United States Attorney
District of New Jersey
July 28, 2011
Former New Jersey Mortgage Broker Admits Role in Multimillion-Dollar Mortgage Fraud Scheme
TRENTON, N.J. – A former New Jersey mortgage broker admitted today that he participated in a mortgage fraud scheme which defrauded lenders and generated millions of dollars in fraudulent mortgage loans, announced U.S. Attorney Paul J. Fishman.
Ara Mesropian, 39, of Paramus, N.J., pleaded guilty to an information charging him with one count of conspiracy to commit wire fraud. Mesropian entered his guilty plea before U.S. District Judge Peter G. Sheridan in Trenton, N.J., federal court.
According to documents filed in this and related cases and statements made in court:
Mesropian admitted that from March 2008 to January 2009, he participated in a scheme to defraud mortgage lenders by completing fraudulent residential loan applications in order to procure millions of dollars in home loans. The loan applications contained material misrepresentations, including that borrowers put cash down at the closings and that the properties would be the borrowers’ primary residences. The applications also showed inflated assets and earnings for borrowers. Mesropian admitted that he submitted the fraudulent loan applications to the mortgage lenders.
As a mortgage broker, Mesropian assisted co-conspirators Eddie Dukhman, 35, of Sewaren, N.J., and Frank Corallo, 38, of Maywood, N.J., who were previously charged by complaint in connection with the scheme. Dukhman, with the assistance of two attorneys, arranged to purchase properties owned by financial institutions, commonly referred to as real-estate-owned, or REO properties. At about the same time, Corallo recruited other individuals to purchase those same properties.
Dukhman, Corallo, Mesropian and other co-conspirators employed numerous fraudulent techniques to further their scheme – including falsifying financial documents, HUD-1 settlement statements and residential loan applications; causing borrowers to apply and obtain loans on properties that they did not own; and failing to record deeds with the county clerk.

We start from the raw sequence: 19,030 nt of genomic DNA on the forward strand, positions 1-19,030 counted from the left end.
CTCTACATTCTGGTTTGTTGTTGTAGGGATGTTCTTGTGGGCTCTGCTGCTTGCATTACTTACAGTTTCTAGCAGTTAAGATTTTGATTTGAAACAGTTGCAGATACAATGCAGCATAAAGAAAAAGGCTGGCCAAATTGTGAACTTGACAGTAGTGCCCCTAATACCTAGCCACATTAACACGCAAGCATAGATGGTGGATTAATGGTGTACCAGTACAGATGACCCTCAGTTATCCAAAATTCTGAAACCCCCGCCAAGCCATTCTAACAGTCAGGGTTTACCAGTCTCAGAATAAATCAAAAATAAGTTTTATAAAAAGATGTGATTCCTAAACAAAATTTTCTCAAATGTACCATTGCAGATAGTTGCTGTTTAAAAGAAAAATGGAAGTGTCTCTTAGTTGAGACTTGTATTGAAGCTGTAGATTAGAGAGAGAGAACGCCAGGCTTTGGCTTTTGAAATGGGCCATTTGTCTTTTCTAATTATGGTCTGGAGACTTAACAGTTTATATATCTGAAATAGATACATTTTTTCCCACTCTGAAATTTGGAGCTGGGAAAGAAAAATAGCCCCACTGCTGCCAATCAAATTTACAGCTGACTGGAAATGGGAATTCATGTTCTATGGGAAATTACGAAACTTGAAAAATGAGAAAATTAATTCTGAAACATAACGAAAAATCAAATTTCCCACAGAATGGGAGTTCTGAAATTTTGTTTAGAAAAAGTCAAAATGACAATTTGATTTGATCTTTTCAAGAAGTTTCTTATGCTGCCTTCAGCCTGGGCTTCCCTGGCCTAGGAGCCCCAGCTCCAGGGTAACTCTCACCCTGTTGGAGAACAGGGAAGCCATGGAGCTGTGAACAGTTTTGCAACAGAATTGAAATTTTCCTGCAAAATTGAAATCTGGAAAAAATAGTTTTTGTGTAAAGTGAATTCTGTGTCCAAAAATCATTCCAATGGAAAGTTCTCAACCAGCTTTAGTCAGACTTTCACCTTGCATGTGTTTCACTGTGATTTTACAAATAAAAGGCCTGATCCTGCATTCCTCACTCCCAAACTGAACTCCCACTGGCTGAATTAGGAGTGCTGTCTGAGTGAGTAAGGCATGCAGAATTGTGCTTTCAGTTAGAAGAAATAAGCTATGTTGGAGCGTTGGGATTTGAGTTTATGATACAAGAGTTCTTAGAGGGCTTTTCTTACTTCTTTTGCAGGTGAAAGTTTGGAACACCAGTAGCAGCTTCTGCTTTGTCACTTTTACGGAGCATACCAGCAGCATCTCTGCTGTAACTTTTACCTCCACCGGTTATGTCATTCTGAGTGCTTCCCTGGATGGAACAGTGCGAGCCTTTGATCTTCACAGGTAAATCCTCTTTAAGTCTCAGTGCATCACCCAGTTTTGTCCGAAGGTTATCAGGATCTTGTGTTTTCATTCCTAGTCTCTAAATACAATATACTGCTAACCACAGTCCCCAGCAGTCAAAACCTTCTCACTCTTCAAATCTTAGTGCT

The wire fraud conspiracy count to which Mesropian pleaded guilty carries a maximum potential penalty of 30 years in prison and a $1 million fine. Sentencing is currently scheduled for Nov. 22, 2011.
U.S. Attorney Fishman credited special agents of the FBI, under the direction of Special Agent in charge Michael B. Ward; and the U.S. Secret Service, under the direction of Special Agent in Charge Jacob Christine, with the investigation leading to today’s guilty plea.
The government is represented by Assistant U.S. Attorney Stacey A. Levine of the U.S. Attorney’s Office Health Care and Government Fraud Unit in Newark.
As for Dukhman and Corallo, the charges and allegations contained in the complaint are merely accusations, and the defendants are considered innocent unless and until proven guilty.
This case was brought in coordination with President Barack Obama’s Financial Fraud Enforcement Task Force. President Obama established the interagency Financial Fraud Enforcement Task Force to wage an aggressive, coordinated and proactive effort to investigate and prosecute financial crimes. The task force includes representatives from a broad range of federal agencies, regulatory authorities, inspectors general, and state and local law enforcement working together to launch a powerful array of criminal and civil enforcement resources. The task force is working to improve efforts across the federal executive branch, and with state and local partners, to investigate and prosecute significant financial crimes, ensure just and effective punishment for those who perpetrate financial crimes, combat discrimination in the lending and financial markets, and recover proceeds for victims of financial crimes. The Special Inspector General for the Troubled Asset Relief Program co-chairs the task force’s Rescue Fraud Working Group. For more information on the task force, visit www.StopFraud.gov.